Modification of ventricular fibrillation latency following coronary artery occlusion in the conscious pig.
Abrupt occlusion of the left anterior descending coronary artery was performed on 45 unanesthetized farm pigs in order to evaluate the relative effects on the latency to ventricular fibrillation (VFL) of 1) adaptation of the animals to the laboratory, and 2) beta-receptor blockade by propranolol. Compared to control values, VFL was greatly lengthened (i.e., VF delayed or prevented) by adaptation (P smaller than 0.01), was shortened by large (2 MG/KG) doses of racemic propranolol in unadapted animals (P smaller than 0.02), and was again increased while under the influence of the drug, by adaptation (P smaller than 0.051). Neither a lower (0.02 mg/kg) dose of racemic propranolol, 2 mg/kg of dextropropranolol, nor ventricular pacing to a higher heart rate had an effect on VFL. The results suggest that reduced psychological stress was very effective in retarding or preventing the onset of VF, that low doses of propranolol were ineffective, and that higher doses were deleterious in unadapted animals.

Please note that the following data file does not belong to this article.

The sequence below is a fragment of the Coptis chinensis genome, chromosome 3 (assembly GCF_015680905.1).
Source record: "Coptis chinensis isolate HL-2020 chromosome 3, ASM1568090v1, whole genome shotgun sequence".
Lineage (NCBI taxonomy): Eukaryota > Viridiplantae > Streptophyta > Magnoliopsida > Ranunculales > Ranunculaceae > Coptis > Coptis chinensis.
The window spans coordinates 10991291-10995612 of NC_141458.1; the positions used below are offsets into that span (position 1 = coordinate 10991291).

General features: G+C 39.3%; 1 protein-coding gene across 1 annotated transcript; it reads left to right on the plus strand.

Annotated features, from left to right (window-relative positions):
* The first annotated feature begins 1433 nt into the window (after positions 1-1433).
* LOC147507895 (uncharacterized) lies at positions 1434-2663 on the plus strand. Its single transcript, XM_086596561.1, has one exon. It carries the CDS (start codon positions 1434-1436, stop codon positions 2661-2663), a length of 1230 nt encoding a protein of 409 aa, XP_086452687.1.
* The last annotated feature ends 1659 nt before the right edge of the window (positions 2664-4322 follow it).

- Copyright © 1975 by American Heart Association